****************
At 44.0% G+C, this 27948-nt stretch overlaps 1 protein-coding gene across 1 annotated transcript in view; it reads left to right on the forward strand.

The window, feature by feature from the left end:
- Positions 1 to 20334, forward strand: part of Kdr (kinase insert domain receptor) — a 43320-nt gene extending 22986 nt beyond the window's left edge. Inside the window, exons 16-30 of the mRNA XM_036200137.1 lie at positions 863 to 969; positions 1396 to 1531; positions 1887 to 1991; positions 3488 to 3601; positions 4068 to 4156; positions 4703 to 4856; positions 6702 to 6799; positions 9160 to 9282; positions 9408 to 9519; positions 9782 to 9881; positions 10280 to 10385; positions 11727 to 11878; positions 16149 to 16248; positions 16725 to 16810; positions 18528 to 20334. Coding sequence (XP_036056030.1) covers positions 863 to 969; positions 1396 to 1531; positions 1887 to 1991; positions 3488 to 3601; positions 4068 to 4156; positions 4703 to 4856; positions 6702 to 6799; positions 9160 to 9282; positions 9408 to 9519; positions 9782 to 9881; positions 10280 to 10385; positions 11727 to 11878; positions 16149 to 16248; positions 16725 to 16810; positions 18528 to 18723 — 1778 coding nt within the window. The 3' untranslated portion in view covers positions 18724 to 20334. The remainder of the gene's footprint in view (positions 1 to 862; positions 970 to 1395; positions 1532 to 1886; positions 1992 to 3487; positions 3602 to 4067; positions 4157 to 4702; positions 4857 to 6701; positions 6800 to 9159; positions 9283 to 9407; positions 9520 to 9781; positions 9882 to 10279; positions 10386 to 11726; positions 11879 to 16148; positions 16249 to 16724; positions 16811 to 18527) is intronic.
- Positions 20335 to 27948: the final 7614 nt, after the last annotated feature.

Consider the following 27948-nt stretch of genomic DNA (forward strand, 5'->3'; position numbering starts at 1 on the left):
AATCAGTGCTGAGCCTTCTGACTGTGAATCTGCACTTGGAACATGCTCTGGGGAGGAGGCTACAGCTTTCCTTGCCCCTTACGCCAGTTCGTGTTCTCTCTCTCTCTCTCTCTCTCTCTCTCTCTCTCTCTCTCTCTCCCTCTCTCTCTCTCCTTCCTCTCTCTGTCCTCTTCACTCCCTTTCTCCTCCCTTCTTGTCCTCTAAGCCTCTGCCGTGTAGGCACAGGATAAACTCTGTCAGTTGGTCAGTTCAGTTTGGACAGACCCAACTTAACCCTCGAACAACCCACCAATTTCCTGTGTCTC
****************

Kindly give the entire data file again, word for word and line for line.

At 44.0% G+C, this 27948-nt stretch overlaps 1 protein-coding gene across 1 annotated transcript in view; it reads left to right on the forward strand.

The window, feature by feature from the left end:
- Positions 1 to 20334, forward strand: part of Kdr (kinase insert domain receptor) — a 43320-nt gene extending 22986 nt beyond the window's left edge. Inside the window, exons 16-30 of the mRNA XM_036200137.1 lie at positions 863 to 969; positions 1396 to 1531; positions 1887 to 1991; positions 3488 to 3601; positions 4068 to 4156; positions 4703 to 4856; positions 6702 to 6799; positions 9160 to 9282; positions 9408 to 9519; positions 9782 to 9881; positions 10280 to 10385; positions 11727 to 11878; positions 16149 to 16248; positions 16725 to 16810; positions 18528 to 20334. Coding sequence (XP_036056030.1) covers positions 863 to 969; positions 1396 to 1531; positions 1887 to 1991; positions 3488 to 3601; positions 4068 to 4156; positions 4703 to 4856; positions 6702 to 6799; positions 9160 to 9282; positions 9408 to 9519; positions 9782 to 9881; positions 10280 to 10385; positions 11727 to 11878; positions 16149 to 16248; positions 16725 to 16810; positions 18528 to 18723 — 1778 coding nt within the window. The 3' untranslated portion in view covers positions 18724 to 20334. The remainder of the gene's footprint in view (positions 1 to 862; positions 970 to 1395; positions 1532 to 1886; positions 1992 to 3487; positions 3602 to 4067; positions 4157 to 4702; positions 4857 to 6701; positions 6800 to 9159; positions 9283 to 9407; positions 9520 to 9781; positions 9882 to 10279; positions 10386 to 11726; positions 11879 to 16148; positions 16249 to 16724; positions 16811 to 18527) is intronic.
- Positions 20335 to 27948: the final 7614 nt, after the last annotated feature.

Consider the following 27948-nt stretch of genomic DNA (forward strand, 5'->3'; position numbering starts at 1 on the left):
AATCAGTGCTGAGCCTTCTGACTGTGAATCTGCACTTGGAACATGCTCTGGGGAGGAGGCTACAGCTTTCCTTGCCCCTTACGCCAGTTCGTGTTCTCTCTCTCTCTCTCTCTCTCTCTCTCTCTCTCTCTCTCTCTCCCTCTCTCTCTCTCCTTCCTCTCTCTGTCCTCTTCACTCCCTTTCTCCTCCCTTCTTGTCCTCTAAGCCTCTGCCGTGTAGGCACAGGATAAACTCTGTCAGTTGGTCAGTTCAGTTTGGACAGACCCAACTTAACCCTCGAACAACCCACCAATTTCCTGTGTCTC